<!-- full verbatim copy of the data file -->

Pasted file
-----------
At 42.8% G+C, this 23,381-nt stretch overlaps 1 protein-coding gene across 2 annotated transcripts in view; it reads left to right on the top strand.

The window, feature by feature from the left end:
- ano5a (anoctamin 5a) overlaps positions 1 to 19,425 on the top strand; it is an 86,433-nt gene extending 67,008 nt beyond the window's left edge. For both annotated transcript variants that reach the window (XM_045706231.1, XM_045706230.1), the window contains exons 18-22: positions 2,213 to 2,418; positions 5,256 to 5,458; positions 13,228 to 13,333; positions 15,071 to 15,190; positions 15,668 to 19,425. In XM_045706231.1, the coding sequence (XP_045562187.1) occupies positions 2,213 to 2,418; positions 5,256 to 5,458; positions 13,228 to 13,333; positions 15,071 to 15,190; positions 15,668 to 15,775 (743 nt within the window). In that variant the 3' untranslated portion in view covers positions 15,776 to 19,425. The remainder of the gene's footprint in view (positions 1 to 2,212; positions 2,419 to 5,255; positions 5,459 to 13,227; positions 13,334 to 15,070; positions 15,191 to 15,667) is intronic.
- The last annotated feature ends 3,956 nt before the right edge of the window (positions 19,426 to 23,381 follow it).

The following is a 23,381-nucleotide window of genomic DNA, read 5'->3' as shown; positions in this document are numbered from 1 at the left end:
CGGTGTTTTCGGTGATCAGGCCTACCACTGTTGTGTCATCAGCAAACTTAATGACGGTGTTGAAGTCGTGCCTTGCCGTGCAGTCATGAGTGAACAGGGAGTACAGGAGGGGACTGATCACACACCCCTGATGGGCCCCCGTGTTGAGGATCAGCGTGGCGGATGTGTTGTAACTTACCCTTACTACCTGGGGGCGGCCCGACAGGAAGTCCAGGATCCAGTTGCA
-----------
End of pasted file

At 42.8% G+C, this 23,381-nt stretch overlaps 1 protein-coding gene across 2 annotated transcripts in view; it reads left to right on the top strand.

The window, feature by feature from the left end:
- ano5a (anoctamin 5a) overlaps positions 1 to 19,425 on the top strand; it is an 86,433-nt gene extending 67,008 nt beyond the window's left edge. For both annotated transcript variants that reach the window (XM_045706231.1, XM_045706230.1), the window contains exons 18-22: positions 2,213 to 2,418; positions 5,256 to 5,458; positions 13,228 to 13,333; positions 15,071 to 15,190; positions 15,668 to 19,425. In XM_045706231.1, the coding sequence (XP_045562187.1) occupies positions 2,213 to 2,418; positions 5,256 to 5,458; positions 13,228 to 13,333; positions 15,071 to 15,190; positions 15,668 to 15,775 (743 nt within the window). In that variant the 3' untranslated portion in view covers positions 15,776 to 19,425. The remainder of the gene's footprint in view (positions 1 to 2,212; positions 2,419 to 5,255; positions 5,459 to 13,227; positions 13,334 to 15,070; positions 15,191 to 15,667) is intronic.
- The last annotated feature ends 3,956 nt before the right edge of the window (positions 19,426 to 23,381 follow it).

The following is a 23,381-nucleotide window of genomic DNA, read 5'->3' as shown; positions in this document are numbered from 1 at the left end:
CGGTGTTTTCGGTGATCAGGCCTACCACTGTTGTGTCATCAGCAAACTTAATGACGGTGTTGAAGTCGTGCCTTGCCGTGCAGTCATGAGTGAACAGGGAGTACAGGAGGGGACTGATCACACACCCCTGATGGGCCCCCGTGTTGAGGATCAGCGTGGCGGATGTGTTGTAACTTACCCTTACTACCTGGGGGCGGCCCGACAGGAAGTCCAGGATCCAGTTGCA